The film being promoted was the Zendaya-John David Washington relationship drama “Malcolm & Marie,” considered an Oscar long shot. (Netflix engaged in these efforts after a bold decision to skip the virtual editions of festivals this season.) Other studios have sent high-end bottles of alcohol, a subconscious way of associating their contenders with class.
Meanwhile, for films like Chloé Zhao’s “Nomadland,” from Disney’s boutique unit Searchlight Pictures, saw a panel-centric approach.
The gritty film of economic displacement — which stars Frances McDormand as a migrant seeking work and, occasionally, camaraderie in the modern American West — has become a front-runner after winning top prizes at the Venice and Toronto film festivals, a national critics group and the Gothams.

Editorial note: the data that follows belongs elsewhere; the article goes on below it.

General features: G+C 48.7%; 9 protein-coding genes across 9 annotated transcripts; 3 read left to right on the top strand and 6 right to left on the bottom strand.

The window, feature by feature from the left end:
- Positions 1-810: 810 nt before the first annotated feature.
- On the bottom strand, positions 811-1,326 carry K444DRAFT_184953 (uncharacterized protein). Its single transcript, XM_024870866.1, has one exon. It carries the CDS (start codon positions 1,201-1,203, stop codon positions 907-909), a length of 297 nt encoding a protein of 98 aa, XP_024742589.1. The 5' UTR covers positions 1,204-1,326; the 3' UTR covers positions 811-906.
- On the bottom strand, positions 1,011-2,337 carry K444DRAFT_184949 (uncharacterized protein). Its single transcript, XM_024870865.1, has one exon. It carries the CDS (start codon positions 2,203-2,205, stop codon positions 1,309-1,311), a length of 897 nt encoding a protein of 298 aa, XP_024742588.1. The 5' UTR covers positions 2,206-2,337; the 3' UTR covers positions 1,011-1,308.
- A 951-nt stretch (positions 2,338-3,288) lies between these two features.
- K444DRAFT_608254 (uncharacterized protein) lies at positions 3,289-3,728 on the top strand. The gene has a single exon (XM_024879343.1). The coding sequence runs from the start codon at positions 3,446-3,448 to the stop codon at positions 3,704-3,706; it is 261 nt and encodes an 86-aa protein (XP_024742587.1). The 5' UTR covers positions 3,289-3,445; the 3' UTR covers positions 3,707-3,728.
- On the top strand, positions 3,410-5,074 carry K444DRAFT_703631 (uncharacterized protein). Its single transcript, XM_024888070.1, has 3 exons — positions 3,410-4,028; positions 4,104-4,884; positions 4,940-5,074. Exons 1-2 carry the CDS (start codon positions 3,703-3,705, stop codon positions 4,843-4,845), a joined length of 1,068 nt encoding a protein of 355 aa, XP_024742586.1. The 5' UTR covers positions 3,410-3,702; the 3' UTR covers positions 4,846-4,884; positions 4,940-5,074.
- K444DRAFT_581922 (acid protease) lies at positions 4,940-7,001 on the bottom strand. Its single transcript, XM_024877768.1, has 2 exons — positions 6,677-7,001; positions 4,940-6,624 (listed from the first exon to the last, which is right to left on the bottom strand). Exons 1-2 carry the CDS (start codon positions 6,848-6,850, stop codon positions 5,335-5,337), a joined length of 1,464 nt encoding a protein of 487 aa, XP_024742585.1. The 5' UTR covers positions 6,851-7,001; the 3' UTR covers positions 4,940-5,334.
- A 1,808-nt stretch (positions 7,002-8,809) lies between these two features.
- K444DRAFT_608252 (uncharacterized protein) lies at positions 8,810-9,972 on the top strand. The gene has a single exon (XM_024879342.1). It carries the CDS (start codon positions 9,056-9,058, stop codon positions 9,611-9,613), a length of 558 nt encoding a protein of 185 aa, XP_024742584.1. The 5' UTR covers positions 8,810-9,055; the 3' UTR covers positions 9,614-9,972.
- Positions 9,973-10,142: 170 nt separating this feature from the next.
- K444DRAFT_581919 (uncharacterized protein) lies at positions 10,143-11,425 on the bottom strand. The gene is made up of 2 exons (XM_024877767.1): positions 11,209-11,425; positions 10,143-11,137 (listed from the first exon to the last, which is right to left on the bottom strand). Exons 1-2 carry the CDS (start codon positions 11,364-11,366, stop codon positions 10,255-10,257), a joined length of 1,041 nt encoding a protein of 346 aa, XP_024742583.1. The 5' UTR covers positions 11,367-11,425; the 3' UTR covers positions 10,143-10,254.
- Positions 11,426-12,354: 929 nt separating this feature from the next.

Searchlight used virtual editions of festivals to showcase the movie and its talent, a conventional approach in a nonconventional time. Zhao has talked about why she is drawn to the West and crafted a message of movies’ ability to build community in trying times. “Cinema is about sharing,” she said after winning the Gotham for best film “It’s in our DNA to want to connect.” The film arrived on Hulu and in traditional theaters this past weekend.
More than campaigns are changing — candidates are, too.
With the pandemic forcing many studios to postpone their biggest releases, crowd-pleasing hits like past years’ “Bohemian Rhapsody” and “A Star Is Born” are absent; Steven Spielberg’s “West Side Story,” for instance, will compete next year after its release was moved to December 2021.